The cameras started rolling. An actor playing a gunman snuck up behind another actor dressed as a Brink's guard, raised his pistol and fired. The guard crumpled to the sidewalk, and the gunman seized the bag of money and hurried away.
Two months earlier, on Sept. 6, this scene had been played out in real life: Guard Dennie Plese was shot dead in a robbery outside Manufacturers Bank in Beverly Hills. Now a television crew was re-creating the brutal murder for the TV crime show "America's Most Wanted."
TV at its sensationalistic worst?
Not to Beverly Hills Police Detective Tom Linehan, who invited the "America's Most Wanted" crew to the scene of the crime.
Coached by the program's producer, Linehan patiently stood before the camera, telling and retelling the facts of the case. Linehan has high hopes that the publicity will lead him to the murderer.
"A murder is like a puzzle. The more people we can reach through shows like this, the better the chances are that someone will give us a piece of information that will lead to an arrest," he said.
Linehan's optimism is well-founded. Law enforcers say reality-based crime shows have produced impressive results, helping to solve cases across the country.
The two top shows, Fox's weekly "America's Most Wanted" and NBC's "Unsolved Mysteries," attract millions of viewers--and thousands of tipsters who dial the programs' toll-free numbers to pass on tips to police. The programs enable law enforcement agencies to broadcast a fugitive's photograph or composite drawing to homes from Key West, Fla., to Weed, Calif.
"With law enforcement (budgets) being cut, and since our ratings are so high, (law enforcement) reaches out and calls us," said Tony Zanelotti, West Coast producer of "America's Most Wanted." "They can't beat our 10 to 15 million viewers."
Representatives of "Unsolved Mysteries," whose format covers not only fugitives but also lost loves and missing heirs, say 40% of the suspects the show has identified by name or photograph have been caught since the show premiered in January, 1987.
"America's Most Wanted," which celebrated its seventh season this year, claims the clues it has presented have led to the capture of 329 fugitives, more than a third of the criminals it has profiled.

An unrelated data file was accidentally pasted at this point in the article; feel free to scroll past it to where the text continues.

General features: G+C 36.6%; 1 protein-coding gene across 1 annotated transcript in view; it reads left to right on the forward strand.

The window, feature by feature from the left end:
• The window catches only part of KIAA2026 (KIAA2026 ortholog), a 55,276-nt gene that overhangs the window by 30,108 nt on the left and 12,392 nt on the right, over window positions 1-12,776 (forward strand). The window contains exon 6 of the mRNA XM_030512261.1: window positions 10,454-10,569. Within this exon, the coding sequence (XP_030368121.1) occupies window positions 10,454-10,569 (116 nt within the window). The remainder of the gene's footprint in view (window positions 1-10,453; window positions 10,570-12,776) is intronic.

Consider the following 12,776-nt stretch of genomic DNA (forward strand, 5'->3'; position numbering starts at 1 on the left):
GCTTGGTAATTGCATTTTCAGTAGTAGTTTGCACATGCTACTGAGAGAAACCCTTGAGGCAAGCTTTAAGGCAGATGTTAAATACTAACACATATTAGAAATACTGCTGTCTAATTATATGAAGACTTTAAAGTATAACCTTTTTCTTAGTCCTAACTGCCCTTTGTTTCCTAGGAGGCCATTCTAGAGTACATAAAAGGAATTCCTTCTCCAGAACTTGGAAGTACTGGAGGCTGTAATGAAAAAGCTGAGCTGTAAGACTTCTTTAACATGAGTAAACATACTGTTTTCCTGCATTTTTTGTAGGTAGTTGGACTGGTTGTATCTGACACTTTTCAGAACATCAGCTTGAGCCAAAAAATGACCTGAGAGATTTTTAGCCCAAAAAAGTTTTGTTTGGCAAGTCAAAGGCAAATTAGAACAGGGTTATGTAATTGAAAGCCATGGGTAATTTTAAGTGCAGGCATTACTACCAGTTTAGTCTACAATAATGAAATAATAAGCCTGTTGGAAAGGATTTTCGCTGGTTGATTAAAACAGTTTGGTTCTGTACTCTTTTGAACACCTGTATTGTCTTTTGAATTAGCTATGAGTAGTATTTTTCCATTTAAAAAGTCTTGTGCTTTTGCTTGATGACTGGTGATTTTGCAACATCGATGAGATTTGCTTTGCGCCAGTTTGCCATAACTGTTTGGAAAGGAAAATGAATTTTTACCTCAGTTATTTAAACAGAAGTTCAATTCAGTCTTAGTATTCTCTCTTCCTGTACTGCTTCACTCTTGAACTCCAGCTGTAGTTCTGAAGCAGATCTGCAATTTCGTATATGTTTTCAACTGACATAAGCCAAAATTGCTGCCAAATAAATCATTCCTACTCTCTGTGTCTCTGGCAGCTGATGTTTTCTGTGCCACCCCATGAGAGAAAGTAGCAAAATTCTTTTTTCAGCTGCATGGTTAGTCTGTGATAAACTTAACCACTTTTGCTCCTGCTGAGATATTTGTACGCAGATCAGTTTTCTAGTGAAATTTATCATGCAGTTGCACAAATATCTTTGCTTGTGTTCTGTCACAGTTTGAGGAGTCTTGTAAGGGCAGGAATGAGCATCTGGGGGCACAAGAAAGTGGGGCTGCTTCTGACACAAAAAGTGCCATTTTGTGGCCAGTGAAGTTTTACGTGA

"There is something like 280,000 fugitives in the country, and I know that 329 is just a little dent," said Donna Brant, a reporter for "America's Most Wanted." "But a lot of these cases wouldn't be solved without us."
Some of the successes have come in local cases.
Homicide Detective Dan Andrews of the Los Angeles Police Department's Wilshire Division says eight of his cases have been featured on "America's Most Wanted," "Unsolved Mysteries" and NBC's recently canceled "Prime Suspect." Most of them, he says, have been solved with the help of tips from viewers.
One such effort is expected to culminate this week with the sentencing in Los Angeles of Franklin LeGrand Perkins, who was convicted in the murder of Lee Selwyn, a popular disc jockey who worked at clubs on the Sunset Strip.
The case illustrates not only that reality crime shows can help law enforcers, but also that the critical information does not always come immediately.
On Oct. 8, 1988, Selwyn and some friends were riding motorcycles and got into an argument with the driver of a red and white Ford Bronco. The driver of the Bronco chased Selwyn and forced his motorcycle into a telephone pole on La Cienega Boulevard, according to police.
When the "Unsolved Mysteries" story about the Selwyn case aired on Jan. 11, 1989, the response was overwhelming, said Los Angeles Police Detective Dan Andrews. It was the first time the LAPD's Wilshire Division had ever had one of its cases featured on one of the reality-based programs, which were new at the time.
"That show generated about a thousand clues," Andrews said, referring to the tips the show's telephone operators took down during the program. "We had boxes of computer printouts to go through."
Yet the detectives, Andrews said, were unable to come up with a suspect.
"At first we kept hanging on to the hope that there would be closure. But as years passed, I didn't think he'd be caught," said Lori Selwyn, Lee Selwyn's sister.
But as the show's popularity grew, "Unsolved Mysteries" was syndicated and its reruns began airing on several channels--with the high-profile Selwyn murder case often being shown.
"We would get a flurry of clues every time the (Selwyn) program would air," said Andrews, the only LAPD detective who has remained on the case since its start.
Nothing came of the tips until the program was broadcast as a rerun on the Lifetime channel on March 15, 1993. The call that broke the case came through the program's 800 number, and the anonymous tipster tied Perkins--then serving time in a Georgia prison for illegal possession of firearms--to the Selwyn murder.